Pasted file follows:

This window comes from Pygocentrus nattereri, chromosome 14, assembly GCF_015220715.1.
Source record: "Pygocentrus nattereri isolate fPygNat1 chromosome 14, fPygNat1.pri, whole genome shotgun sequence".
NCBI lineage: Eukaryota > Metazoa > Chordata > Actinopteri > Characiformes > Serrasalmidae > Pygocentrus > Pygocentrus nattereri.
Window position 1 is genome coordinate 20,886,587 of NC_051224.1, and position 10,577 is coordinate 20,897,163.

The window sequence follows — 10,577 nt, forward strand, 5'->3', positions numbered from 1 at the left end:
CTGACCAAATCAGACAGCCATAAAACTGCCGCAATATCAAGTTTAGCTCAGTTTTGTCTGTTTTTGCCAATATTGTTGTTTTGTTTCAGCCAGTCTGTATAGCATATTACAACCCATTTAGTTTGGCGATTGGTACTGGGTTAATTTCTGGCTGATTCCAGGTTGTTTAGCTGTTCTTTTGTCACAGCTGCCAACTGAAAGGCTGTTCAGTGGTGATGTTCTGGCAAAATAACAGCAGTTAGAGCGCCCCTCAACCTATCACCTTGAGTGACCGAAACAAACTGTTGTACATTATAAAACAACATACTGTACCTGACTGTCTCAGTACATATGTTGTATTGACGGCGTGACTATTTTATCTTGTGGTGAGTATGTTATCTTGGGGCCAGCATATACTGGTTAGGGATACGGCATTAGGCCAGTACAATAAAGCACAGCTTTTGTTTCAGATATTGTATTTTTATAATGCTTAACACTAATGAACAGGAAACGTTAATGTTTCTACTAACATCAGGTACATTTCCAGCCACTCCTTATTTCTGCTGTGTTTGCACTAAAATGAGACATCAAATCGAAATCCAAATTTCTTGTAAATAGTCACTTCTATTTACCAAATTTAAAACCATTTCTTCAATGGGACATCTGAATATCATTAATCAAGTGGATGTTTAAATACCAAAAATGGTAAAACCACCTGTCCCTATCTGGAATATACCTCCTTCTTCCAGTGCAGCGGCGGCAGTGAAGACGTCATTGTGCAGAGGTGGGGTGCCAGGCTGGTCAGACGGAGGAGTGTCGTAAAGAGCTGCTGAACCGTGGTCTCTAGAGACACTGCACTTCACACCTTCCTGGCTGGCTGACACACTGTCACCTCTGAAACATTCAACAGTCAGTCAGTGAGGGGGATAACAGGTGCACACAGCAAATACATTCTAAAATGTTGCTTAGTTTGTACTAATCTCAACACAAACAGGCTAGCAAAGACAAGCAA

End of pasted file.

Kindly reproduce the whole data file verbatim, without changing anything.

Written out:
This window comes from Pygocentrus nattereri, chromosome 14, assembly GCF_015220715.1.
Source record: "Pygocentrus nattereri isolate fPygNat1 chromosome 14, fPygNat1.pri, whole genome shotgun sequence".
NCBI lineage: Eukaryota > Metazoa > Chordata > Actinopteri > Characiformes > Serrasalmidae > Pygocentrus > Pygocentrus nattereri.
Window position 1 is genome coordinate 20,886,587 of NC_051224.1, and position 10,577 is coordinate 20,897,163.

The window sequence follows — 10,577 nt, forward strand, 5'->3', positions numbered from 1 at the left end:
CTGACCAAATCAGACAGCCATAAAACTGCCGCAATATCAAGTTTAGCTCAGTTTTGTCTGTTTTTGCCAATATTGTTGTTTTGTTTCAGCCAGTCTGTATAGCATATTACAACCCATTTAGTTTGGCGATTGGTACTGGGTTAATTTCTGGCTGATTCCAGGTTGTTTAGCTGTTCTTTTGTCACAGCTGCCAACTGAAAGGCTGTTCAGTGGTGATGTTCTGGCAAAATAACAGCAGTTAGAGCGCCCCTCAACCTATCACCTTGAGTGACCGAAACAAACTGTTGTACATTATAAAACAACATACTGTACCTGACTGTCTCAGTACATATGTTGTATTGACGGCGTGACTATTTTATCTTGTGGTGAGTATGTTATCTTGGGGCCAGCATATACTGGTTAGGGATACGGCATTAGGCCAGTACAATAAAGCACAGCTTTTGTTTCAGATATTGTATTTTTATAATGCTTAACACTAATGAACAGGAAACGTTAATGTTTCTACTAACATCAGGTACATTTCCAGCCACTCCTTATTTCTGCTGTGTTTGCACTAAAATGAGACATCAAATCGAAATCCAAATTTCTTGTAAATAGTCACTTCTATTTACCAAATTTAAAACCATTTCTTCAATGGGACATCTGAATATCATTAATCAAGTGGATGTTTAAATACCAAAAATGGTAAAACCACCTGTCCCTATCTGGAATATACCTCCTTCTTCCAGTGCAGCGGCGGCAGTGAAGACGTCATTGTGCAGAGGTGGGGTGCCAGGCTGGTCAGACGGAGGAGTGTCGTAAAGAGCTGCTGAACCGTGGTCTCTAGAGACACTGCACTTCACACCTTCCTGGCTGGCTGACACACTGTCACCTCTGAAACATTCAACAGTCAGTCAGTGAGGGGGATAACAGGTGCACACAGCAAATACATTCTAAAATGTTGCTTAGTTTGTACTAATCTCAACACAAACAGGCTAGCAAAGACAAGCAA